# Your search: "author:Strubbe, David A"

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## Scholarly Works (33 results)

Low-dimensional materials have attracted significant attention in the field of materials science and technology. These materials, characterized by their limited dimensions in one, two or three directions, exhibit exceptional properties different from those of their bulk counterparts. This deviation results from the interaction of quantum effects, surface interactions, and unique electronic structures, creating a wide range of innovative applications in various fields such as electronics, photonics, energy storage and more. This study not only reveals the scientific complexities of their behavior but also paves the way for disruptive innovations that could transform industries and transform our interactions with the world around us. In this work, I have studied different classes of low-dimensional materials such as bulk and monolayer transition-metal dichalcogenides, one-dimensional organic-metal halide hybrids, organic metal halide nanoribbons, Bi$_2$Te$_3$ and HfTe$_5$.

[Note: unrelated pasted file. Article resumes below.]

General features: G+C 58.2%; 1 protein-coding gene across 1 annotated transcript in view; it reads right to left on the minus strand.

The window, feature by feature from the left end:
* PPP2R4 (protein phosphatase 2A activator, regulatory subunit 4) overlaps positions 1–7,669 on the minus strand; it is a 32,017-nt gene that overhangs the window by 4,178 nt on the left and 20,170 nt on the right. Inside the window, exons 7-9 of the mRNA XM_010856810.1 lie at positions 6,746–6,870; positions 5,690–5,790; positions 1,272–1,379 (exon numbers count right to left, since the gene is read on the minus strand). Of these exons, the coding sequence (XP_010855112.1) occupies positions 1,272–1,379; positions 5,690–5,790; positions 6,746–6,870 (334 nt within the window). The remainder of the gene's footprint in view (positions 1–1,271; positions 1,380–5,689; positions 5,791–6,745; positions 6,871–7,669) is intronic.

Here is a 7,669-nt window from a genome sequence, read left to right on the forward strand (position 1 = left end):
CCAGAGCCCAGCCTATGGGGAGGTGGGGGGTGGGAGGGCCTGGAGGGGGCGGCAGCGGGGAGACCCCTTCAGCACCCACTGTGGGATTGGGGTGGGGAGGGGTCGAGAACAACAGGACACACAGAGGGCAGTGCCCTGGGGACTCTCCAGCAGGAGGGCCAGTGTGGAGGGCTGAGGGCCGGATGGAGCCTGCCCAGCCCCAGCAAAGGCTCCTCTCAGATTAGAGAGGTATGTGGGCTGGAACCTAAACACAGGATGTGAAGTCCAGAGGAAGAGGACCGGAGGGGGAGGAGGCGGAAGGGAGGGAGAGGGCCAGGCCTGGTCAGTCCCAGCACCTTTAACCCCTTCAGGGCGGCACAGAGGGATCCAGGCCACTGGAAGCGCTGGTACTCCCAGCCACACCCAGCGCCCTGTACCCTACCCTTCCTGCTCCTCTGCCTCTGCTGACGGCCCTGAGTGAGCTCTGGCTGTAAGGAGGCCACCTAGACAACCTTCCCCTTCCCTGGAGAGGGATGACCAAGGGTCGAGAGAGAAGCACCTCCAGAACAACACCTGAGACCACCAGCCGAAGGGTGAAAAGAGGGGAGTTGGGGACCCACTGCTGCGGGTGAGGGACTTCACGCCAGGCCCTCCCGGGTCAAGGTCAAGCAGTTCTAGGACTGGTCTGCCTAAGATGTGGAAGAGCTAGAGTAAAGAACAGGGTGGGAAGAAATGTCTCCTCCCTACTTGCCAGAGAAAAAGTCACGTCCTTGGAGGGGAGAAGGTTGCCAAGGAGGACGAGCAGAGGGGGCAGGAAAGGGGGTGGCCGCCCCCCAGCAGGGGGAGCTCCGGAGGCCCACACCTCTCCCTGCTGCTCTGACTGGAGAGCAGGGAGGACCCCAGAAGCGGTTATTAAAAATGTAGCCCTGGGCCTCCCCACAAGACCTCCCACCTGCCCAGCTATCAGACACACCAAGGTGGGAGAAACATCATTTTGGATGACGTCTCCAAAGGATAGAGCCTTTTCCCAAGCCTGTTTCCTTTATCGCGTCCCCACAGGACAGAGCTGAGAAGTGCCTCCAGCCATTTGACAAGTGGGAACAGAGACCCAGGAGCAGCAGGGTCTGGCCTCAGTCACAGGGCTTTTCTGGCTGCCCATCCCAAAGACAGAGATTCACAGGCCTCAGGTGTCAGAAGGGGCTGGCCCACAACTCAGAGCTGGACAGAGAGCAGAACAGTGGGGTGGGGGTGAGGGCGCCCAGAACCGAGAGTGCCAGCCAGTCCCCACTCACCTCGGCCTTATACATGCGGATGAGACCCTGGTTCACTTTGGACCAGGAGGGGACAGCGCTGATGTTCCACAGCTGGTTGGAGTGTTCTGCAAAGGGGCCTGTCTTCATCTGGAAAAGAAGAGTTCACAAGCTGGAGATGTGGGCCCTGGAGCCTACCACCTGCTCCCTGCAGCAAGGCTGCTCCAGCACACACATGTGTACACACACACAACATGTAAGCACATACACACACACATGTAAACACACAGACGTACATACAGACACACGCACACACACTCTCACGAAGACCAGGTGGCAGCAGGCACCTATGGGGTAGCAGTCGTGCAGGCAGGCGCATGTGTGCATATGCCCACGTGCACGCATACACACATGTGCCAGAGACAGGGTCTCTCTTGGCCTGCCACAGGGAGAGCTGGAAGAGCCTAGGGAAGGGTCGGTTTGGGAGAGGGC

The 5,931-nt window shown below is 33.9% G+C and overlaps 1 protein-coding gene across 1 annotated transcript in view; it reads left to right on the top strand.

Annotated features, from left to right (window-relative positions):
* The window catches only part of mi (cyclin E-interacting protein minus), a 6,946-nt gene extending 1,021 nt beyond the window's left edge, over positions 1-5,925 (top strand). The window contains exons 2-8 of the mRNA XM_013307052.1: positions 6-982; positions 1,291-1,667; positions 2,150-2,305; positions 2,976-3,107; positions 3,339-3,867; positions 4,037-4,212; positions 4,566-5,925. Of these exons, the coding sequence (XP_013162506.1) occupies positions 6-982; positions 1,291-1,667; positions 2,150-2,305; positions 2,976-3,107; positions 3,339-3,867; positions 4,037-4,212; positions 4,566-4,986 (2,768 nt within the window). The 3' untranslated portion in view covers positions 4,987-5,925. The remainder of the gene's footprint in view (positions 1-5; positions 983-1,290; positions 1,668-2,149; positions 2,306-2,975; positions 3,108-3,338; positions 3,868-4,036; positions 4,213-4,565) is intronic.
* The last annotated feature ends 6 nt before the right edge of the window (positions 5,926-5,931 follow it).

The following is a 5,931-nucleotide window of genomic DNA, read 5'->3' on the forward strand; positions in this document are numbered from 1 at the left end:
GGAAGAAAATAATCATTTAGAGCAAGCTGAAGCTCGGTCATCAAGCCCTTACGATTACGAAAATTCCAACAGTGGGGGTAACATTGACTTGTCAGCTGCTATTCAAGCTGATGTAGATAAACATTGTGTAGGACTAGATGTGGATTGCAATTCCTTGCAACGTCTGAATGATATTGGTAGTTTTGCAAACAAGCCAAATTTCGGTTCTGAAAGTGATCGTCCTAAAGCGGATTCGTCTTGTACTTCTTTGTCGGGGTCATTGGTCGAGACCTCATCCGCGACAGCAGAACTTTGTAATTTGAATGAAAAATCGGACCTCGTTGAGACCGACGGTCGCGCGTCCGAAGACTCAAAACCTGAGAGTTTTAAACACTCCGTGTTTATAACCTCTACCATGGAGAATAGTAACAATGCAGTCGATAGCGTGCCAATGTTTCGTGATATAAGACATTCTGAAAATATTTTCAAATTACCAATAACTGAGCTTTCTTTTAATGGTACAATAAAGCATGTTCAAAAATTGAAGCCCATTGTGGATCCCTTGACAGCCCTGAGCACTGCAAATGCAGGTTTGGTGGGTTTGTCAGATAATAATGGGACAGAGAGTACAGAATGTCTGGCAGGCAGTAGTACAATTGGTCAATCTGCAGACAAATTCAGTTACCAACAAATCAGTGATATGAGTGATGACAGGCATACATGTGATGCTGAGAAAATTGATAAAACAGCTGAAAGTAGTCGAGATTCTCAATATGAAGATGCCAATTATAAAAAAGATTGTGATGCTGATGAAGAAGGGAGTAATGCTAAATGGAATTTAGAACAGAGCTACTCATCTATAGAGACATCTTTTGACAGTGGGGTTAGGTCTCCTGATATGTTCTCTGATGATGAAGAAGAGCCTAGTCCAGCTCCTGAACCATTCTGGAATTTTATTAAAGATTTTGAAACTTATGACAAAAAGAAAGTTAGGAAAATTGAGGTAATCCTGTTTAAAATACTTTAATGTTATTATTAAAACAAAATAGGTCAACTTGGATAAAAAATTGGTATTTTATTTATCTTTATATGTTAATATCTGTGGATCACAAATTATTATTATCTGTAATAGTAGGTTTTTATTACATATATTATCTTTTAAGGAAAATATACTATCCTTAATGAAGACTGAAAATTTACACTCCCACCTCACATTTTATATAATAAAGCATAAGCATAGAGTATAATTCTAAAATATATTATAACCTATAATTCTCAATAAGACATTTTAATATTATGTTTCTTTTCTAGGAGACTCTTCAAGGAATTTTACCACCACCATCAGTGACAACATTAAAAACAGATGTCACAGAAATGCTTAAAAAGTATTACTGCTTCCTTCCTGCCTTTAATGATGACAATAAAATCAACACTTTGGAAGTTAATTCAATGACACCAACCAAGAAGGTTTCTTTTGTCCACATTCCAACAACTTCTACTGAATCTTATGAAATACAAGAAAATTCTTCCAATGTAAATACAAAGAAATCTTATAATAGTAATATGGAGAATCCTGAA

In the opening chapter, I lay the groundwork by discussing fundamental theories crucial for our subsequent calculations. These theories encompass density functional theory, density functional perturbation theory, GW and Bethe-Salpeter equations and other fundamental concepts on Raman, and calculation methods for elastic tensors. Chapter 2 delves into a comprehensive analysis of the impact of introducing Ni into the bulk phases of MoS$_2$, with a particular focus on the mechanism supporting low wear for lubrication applications. This chapter also presents systematic doping studies conducted through first-principles calculations. Chapter 3 narrows the focus to examine the consequences of Ni doping on the monolayer phases of MoS$_2$, revealing the induction of various known and novel distorted phases. These induced phases bring forth unique properties, including those of ferroelectric materials, multiferroic semimetals, ferromagnetic polar metals, and the presence of multiple gaps in conduction bands. These findings have promising implications for applications in spintronics, intermediate band solar cells, and non-linear optics. In Chapter 4, the attention shifts to a low-energy nine-layer phase within transition-metal dichalcogenides, where we explore methods for characterizing this phase through Raman spectroscopy and powder diffraction. Additionally, we investigate its potential applications in piezoelectricity and valleytronics. Next Chapter 5 delves into understanding the anisotropic properties of one-dimensional organic-metal halide hybrids and the mechanism of broadband emission. This chapter introduces an innovative approach for determining exciton-phonon coupling and the self-trapped exciton structure using excited state forces within a GW/Bethe-Salpeter framework. Chapter 6 offers a concise overview of my contributions to other collaborative works on low-dimensional materials, encompassing organic-metal halide hybrids, organic metal halide nanoribbons, Bi$_2$Te$_3$ and HfTe$_5$. Finally, I conclude with reflections on the potential of low-dimensional materials, their current progress, and future prospects.